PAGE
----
2017/2018 JHBF Scholarship Program recipient Elizabeth Peltz moved to Jackson this past winter and jumped right in by applying to the JHBF Scholarship Program's "Progression Session 1" scholarship. She, along with 11 other women, took an Avy 1 class with the American Avalanche Institute this past January. Read more about Elizabeth's experience below!
There are few things more powerful than women in the mountains. When women come together to support each other, to push our limits, and to learn about our mountain environment, we put our “wild heart” forward, and when we do that… well, we become invincible.
Brene Brown, a social researcher with volumes of data on courage and vulnerability, describes our “wild heart” as our true self – a place where we know ourselves and where we face and overcome self-doubt. My wild heart is out in the mountains, and it is a big part of why I ski, but that other part, where self-doubt is faced and overcome, well that has been harder to know and find, and even harder to embody.
So, I’ll just admit, while I was honored to receive a JHBF scholarship for a Level 1 Avalanche Course, I was also terrified. I worried about all kinds of things: being cold, not being a good enough skier, being slow when skinning, and being old (can’t believe that thought even crossed my mind). With apprehension, I showed up to the first classroom session, but I instantly found some relief from the self-doubt. While nothing assuaged my fears, I found distraction in the immensely enjoyable lectures. The instructors’ passion for snow science and backcountry travel was contagious and I loved the opportunity to learn about things like, “faceted crystals” and “orographic effect.” I sensed, in the silent room, that we all loved this opportunity.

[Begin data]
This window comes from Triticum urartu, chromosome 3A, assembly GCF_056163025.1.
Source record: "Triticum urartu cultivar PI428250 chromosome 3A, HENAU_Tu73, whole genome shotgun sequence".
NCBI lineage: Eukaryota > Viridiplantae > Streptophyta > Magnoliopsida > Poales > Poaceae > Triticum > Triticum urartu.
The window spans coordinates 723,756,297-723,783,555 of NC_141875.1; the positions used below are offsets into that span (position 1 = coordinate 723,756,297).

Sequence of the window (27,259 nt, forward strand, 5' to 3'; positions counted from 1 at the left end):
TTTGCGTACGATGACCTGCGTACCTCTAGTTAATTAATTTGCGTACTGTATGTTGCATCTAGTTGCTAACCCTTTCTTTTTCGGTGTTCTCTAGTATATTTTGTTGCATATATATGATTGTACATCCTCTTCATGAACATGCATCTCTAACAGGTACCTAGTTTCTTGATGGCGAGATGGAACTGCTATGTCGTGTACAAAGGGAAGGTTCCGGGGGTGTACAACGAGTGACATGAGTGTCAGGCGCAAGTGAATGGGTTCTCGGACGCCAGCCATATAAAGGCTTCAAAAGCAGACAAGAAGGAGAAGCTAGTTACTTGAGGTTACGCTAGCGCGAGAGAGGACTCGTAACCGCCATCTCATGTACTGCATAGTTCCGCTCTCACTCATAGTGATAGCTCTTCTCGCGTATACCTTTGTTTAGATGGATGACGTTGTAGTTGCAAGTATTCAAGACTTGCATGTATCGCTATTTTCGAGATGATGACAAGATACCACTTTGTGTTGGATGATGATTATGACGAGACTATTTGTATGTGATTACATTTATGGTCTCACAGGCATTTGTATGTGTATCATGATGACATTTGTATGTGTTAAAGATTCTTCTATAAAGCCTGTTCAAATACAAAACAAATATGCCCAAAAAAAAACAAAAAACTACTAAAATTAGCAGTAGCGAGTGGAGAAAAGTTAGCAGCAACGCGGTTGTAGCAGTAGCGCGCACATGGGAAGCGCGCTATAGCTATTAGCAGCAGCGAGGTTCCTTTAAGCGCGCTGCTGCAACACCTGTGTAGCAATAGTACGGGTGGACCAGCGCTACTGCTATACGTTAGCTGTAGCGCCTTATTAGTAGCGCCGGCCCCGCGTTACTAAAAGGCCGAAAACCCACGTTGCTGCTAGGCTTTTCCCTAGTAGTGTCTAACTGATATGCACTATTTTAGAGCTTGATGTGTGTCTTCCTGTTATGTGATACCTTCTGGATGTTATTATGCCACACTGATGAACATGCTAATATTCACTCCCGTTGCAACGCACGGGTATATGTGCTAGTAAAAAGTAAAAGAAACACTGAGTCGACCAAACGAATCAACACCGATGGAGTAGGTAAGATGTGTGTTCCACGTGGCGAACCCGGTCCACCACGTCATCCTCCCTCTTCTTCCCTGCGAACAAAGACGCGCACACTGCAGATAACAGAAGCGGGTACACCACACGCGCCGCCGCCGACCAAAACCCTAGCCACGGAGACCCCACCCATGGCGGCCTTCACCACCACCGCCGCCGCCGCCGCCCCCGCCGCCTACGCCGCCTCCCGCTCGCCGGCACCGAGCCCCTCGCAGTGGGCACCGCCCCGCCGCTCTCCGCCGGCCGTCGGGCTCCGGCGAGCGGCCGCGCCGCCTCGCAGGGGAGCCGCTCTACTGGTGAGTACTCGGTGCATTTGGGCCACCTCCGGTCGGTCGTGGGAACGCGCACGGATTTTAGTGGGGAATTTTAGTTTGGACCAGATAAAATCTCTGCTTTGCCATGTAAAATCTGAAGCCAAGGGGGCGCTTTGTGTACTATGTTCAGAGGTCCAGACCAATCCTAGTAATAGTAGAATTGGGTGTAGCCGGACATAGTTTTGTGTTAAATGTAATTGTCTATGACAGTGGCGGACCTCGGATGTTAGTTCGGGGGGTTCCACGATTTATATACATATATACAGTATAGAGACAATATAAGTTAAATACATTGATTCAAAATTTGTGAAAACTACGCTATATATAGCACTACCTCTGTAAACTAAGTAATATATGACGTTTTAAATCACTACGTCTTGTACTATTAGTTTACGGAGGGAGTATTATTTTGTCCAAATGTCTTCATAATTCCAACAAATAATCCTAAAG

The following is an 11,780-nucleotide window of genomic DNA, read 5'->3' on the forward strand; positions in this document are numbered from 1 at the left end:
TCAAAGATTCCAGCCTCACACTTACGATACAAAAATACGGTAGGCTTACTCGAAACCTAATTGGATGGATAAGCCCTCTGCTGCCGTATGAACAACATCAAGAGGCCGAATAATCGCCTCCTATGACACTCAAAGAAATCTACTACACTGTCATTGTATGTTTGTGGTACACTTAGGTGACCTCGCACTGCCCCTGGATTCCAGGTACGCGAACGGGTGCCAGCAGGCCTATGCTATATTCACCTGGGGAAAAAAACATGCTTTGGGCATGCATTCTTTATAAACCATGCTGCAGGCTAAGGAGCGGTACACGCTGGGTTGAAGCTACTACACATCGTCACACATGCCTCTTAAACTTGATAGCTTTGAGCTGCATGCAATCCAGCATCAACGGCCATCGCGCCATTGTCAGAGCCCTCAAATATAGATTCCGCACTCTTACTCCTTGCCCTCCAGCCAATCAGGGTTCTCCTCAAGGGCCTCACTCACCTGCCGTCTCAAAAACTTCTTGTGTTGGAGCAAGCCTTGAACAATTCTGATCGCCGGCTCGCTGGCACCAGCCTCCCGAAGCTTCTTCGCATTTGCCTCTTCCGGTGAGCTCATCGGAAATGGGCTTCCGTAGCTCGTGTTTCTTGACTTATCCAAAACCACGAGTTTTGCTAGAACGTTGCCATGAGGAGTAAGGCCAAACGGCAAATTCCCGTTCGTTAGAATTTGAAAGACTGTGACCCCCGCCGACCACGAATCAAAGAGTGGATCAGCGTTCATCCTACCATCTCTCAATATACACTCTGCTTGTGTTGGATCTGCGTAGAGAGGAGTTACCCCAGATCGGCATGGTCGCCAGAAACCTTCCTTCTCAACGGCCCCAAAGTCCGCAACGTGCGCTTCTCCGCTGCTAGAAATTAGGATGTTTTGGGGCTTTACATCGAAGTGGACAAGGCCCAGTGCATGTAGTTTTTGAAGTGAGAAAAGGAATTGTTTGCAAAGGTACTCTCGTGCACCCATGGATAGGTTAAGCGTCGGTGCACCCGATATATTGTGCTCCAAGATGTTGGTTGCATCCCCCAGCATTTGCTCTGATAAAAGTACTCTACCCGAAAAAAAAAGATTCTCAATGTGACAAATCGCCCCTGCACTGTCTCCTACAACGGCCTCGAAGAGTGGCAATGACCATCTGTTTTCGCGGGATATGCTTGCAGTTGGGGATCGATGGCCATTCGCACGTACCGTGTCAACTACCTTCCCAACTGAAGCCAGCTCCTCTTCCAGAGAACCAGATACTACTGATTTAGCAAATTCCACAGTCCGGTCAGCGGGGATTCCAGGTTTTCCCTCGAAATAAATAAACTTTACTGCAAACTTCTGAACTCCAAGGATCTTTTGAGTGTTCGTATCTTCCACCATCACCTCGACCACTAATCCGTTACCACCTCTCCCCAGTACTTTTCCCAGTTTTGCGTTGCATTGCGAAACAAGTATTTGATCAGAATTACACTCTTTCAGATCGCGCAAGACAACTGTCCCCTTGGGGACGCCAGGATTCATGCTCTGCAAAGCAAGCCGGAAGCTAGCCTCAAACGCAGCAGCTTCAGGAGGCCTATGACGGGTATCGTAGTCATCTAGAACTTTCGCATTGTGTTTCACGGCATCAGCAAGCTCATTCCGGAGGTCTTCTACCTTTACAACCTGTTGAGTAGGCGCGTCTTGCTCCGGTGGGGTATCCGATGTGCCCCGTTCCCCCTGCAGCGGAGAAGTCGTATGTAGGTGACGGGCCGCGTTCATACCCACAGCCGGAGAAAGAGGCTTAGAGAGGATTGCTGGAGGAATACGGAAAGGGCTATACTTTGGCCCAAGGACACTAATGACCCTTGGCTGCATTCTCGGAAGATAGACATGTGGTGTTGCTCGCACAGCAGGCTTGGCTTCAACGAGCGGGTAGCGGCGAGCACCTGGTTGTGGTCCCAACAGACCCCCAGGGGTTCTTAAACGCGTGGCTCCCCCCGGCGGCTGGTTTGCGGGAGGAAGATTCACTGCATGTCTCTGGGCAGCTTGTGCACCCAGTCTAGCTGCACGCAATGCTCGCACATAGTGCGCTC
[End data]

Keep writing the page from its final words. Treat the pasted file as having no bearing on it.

We had two fabulous evening classroom sessions, but these inevitably came to an end and I was left with just my self-doubt about the field session. The night before, I tossed and turned and listened as it rained the whole night. Before I knew it, we all stood in the windy and cold parking area booting up and heading out for day one.
My self-doubt stayed in that windy parking lot; and, I went out to learn about snow.
Over the next two days, we practiced avalanche rescue, we dug snow pits, and we talked snowpack conditions, terrain features, and route-selection. The field sessions passed by in a blur of snow, sleet, wind, and giggles – it got a little out of hand in the snow pit, but they say humor helps build memories and I remember what I learned from those snow pits.
I am so unbelievably grateful for the opportunity to take a Level 1 Avalanche Course - I came away from the experience with an arsenal of knowledge and a new set of resources. I also came away with new friends and new ski partners; and I am a safer, stronger team member to those I ski with in the backcountry. But on another level, I faced and overcame some of my own self-doubt and as a result, I also came away better able to embody my true self.
Since we’ve be asked what advice we’d give to younger or less experienced “Babes,” I’d say: go seek out that wild heart of yours, protect it from doubt, and find the adventures you seek in your very soul. You are invincible.